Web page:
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Global study of Equatorial Plasma Bubbles based on GPS Radio Occultation from FormoSat-3/COSMIC

GPS radio occultation technique showing progression of tangential point for deriving vertical profiles from series of occultations.
Lupe

Ankur Kepkar (Sucessful finalization September 2018)

The study focuses on providing a climatology of equatorial scintillation phenomenon, so called plasma bubbles, occurring at low latitude region of the ionosphere. For this thesis work, a decade long GPS radio occultation measurements obtained from the constellation of FormoSat-3/COSMIC (2007-2016) is taken into account. The six FormoSat-3/COSMIC satellites provide in total about 2,000 radio occultation profiles per day on an average. About 5 million profiles were processed for this study, of which 0.2% contained strong disturbances in the ionospheric F-region.

For investigating disturbances, we analyse electron density data from the vertical GPS radio occultation profiles. This method is based on satellite-satellite tracking on high-low mode. The geometry of this technique requires low Earth orbiting satellite to track the L- band frequencies of GPS signal as it passes the Earth's atmosphere crossing Earth's limb. This weather independent technique provides global coverage, high accuracy and a high vertical resolution. The GPS signals contain information on prevailing ionospheric conditions due to the refraction of the GPS electromagnetic waves induced by electron density gradients at ionospheric altitudes.

Strong electron density gradient in the F-region of the dispersive ionosphere accounts for GNSS signals to refract the most. This refraction of GPS signals result in weakening of the signal intensity at reception. Therefore, variations in the Signal-to-Noise (SNR) can be associated with vertical changes in the electron density that mainly occur in line with irregularities in the Earth's ionosphere.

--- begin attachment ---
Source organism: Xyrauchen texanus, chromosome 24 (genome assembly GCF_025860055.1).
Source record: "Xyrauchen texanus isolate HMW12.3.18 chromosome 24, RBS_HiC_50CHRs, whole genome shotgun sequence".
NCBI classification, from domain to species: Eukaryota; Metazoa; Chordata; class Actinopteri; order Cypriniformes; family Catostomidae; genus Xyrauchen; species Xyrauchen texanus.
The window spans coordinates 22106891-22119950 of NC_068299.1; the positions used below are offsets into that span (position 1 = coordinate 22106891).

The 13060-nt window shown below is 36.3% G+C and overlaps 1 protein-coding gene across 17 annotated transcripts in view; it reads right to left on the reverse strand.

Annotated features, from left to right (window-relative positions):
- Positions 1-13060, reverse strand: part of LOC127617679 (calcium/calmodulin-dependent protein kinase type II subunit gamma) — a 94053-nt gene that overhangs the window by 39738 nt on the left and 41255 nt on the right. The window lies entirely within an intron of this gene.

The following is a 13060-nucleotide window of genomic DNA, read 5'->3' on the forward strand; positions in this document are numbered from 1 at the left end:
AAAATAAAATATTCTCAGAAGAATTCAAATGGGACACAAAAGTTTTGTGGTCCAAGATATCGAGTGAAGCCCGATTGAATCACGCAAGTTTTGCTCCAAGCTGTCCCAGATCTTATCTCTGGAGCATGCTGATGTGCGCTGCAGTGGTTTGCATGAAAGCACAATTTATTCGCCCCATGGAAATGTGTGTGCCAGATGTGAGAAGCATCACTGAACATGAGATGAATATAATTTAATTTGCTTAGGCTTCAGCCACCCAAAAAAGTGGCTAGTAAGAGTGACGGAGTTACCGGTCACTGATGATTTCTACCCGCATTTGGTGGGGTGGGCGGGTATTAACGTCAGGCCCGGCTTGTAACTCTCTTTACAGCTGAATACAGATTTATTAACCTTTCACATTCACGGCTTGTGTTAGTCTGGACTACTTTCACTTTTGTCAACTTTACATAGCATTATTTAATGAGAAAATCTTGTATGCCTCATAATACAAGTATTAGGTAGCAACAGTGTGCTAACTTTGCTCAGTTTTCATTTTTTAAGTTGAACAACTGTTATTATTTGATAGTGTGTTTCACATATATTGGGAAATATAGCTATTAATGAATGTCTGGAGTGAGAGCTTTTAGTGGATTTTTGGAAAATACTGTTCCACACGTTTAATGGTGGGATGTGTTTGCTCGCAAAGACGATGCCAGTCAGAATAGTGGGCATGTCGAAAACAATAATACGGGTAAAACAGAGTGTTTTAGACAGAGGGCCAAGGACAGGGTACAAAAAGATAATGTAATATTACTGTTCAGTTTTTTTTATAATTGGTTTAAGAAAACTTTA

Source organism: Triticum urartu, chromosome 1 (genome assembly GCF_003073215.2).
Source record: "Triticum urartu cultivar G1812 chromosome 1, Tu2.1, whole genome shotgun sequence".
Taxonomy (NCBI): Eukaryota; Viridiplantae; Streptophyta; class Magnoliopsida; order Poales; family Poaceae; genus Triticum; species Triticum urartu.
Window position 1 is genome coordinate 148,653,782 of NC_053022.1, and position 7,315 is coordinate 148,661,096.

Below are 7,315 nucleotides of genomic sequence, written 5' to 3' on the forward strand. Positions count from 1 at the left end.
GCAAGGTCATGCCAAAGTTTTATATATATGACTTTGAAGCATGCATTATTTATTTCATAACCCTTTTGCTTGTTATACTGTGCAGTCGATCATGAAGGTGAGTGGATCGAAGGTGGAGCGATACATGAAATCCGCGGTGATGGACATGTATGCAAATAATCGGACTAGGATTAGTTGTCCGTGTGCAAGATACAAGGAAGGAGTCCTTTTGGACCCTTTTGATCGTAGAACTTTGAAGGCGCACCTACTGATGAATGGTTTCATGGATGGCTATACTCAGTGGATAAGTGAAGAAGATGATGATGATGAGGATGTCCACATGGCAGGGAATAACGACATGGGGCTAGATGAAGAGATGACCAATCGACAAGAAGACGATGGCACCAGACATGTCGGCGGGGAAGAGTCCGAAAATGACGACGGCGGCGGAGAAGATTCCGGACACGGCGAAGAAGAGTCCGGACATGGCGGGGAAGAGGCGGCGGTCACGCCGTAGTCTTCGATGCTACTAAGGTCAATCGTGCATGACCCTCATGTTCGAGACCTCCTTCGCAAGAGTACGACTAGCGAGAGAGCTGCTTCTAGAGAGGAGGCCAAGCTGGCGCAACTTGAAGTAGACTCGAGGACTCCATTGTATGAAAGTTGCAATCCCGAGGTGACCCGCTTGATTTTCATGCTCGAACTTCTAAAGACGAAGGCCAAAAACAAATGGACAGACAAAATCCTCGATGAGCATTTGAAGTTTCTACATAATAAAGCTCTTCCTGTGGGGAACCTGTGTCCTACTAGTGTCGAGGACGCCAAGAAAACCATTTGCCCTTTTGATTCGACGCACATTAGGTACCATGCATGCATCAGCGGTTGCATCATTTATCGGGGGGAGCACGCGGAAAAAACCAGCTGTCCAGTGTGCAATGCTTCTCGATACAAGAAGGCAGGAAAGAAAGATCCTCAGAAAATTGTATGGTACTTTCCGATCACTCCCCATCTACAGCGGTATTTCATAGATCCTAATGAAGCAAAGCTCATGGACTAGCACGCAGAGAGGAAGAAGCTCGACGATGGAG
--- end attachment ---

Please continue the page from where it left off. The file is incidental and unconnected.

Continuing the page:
Since the GPS-RO technique is relatively new and emerging technique, additional validation with different techniques were done against encountered irregularities in the F-region. A comparative study was performed to ensure integrity with magnetospheric data obtained from ESA's Swarm satellite mission and ground based Ionosonde data. These validations were used to correlate the high scintillating events from the GPS-RO technique with flagged bubble and spread F events from Swarm and ionogram readings respectively.

From the analysis performed, it is observed that the F-region irregularity phenomenon is associated with plasma bubbles occurring mainly at night-time close to the Earth's magnetic equator. Distinctive seasonal variations as well as dependency on solar cycle can be seen from such investigations when analysed for different years of data. This phenomenon is traditionally explained as a consequence of plasma instability. In contrast to the other contemporary techniques, GPS radio occultation technique uniquely personifies altitude resolution of the plasma bubbles on a global scale.

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